The children

Children of Moldova

School years

Adolescence

 

School years

© UNICEF
Ion, a 14-years boy from Tibirica village, is a peer educator on HIV/AIDS

Primary education is free of charge and accessible for all, regardless of religious affiliation or social status.

In Moldova, the education and access to it is directly tied to the family's standard of living. That’s why a lot of children do not attend school. The current prolonged economic crisis, poverty, and unemployment have affected both the quality of education and the ability of young people to take advantage of their right to study. The most vulnerable are families with many children. Such families often live below the poverty level and in conditions that don't permit the children to develop their personalities. Even if the children are able to go to school, children from poor families enter the educational system later and with significant disadvantages since the majority of them did not attend any type of preschool. They are usually weak in school and a lot of them quit after finishing primary school.

At the same time, the overall number of children in the country who are going to school is decreasing. In the last seven years, the number of pupils has gone down 22 percent. For this reason, some schools in villages with few residents risk being closed while other schools are overcrowded with children. In both cases, the quality of the education offered suffers.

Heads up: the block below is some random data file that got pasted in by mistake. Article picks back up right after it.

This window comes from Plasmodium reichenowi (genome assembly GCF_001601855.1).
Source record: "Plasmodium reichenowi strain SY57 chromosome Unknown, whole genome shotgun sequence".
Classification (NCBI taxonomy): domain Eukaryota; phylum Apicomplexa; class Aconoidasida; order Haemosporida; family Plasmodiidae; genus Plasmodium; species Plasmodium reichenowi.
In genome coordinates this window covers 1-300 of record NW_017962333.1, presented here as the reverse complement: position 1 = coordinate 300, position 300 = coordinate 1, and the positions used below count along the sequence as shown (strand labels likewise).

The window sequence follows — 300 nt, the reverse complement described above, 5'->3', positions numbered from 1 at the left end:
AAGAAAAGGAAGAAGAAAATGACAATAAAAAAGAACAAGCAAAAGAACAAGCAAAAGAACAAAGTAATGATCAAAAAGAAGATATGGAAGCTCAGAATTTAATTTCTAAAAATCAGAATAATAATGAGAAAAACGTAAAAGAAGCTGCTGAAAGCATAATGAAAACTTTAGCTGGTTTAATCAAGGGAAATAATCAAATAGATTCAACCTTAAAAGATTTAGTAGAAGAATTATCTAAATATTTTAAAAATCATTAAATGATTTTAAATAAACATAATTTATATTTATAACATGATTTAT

The quality of learning is also being reduced, first because of the exodus of teachers from the profession, something which has become alarming in recent years. Many schools lack even a single teacher for certain subjects, their positions being filled by retired teachers. Young graduates are not attracted to teaching school due to the low salary and they don't see the value in it. To encourage teachers to stay at a school, the parents often pay the teachers unofficially through the parent association. However, this disadvantages children from poorer families who cannot pay. As a consequence, these children are discriminated against.

Poverty is not the only obstacle in access to school. A large number of children with special needs are not able to attend regular school because of the social stereotypes and stigma. Children of Roma ethnicity, children with special needs, or children infected with HIV/AIDS are also discriminated against. Even if the official opinion of the public, the school, parents and students is that these groups of children should be included in regular schools, in practice things are rather different.

In terms of gender equality in school, Moldova does not have significant problems. Girls and boys currently do not have different levels of access to studies. According to the first studies done in this area, girls face a slightly better situation in school than boys, and they manage to have better marks.

© UNICEF
Young journalists from Youth Media Center in Chisinau

 

 
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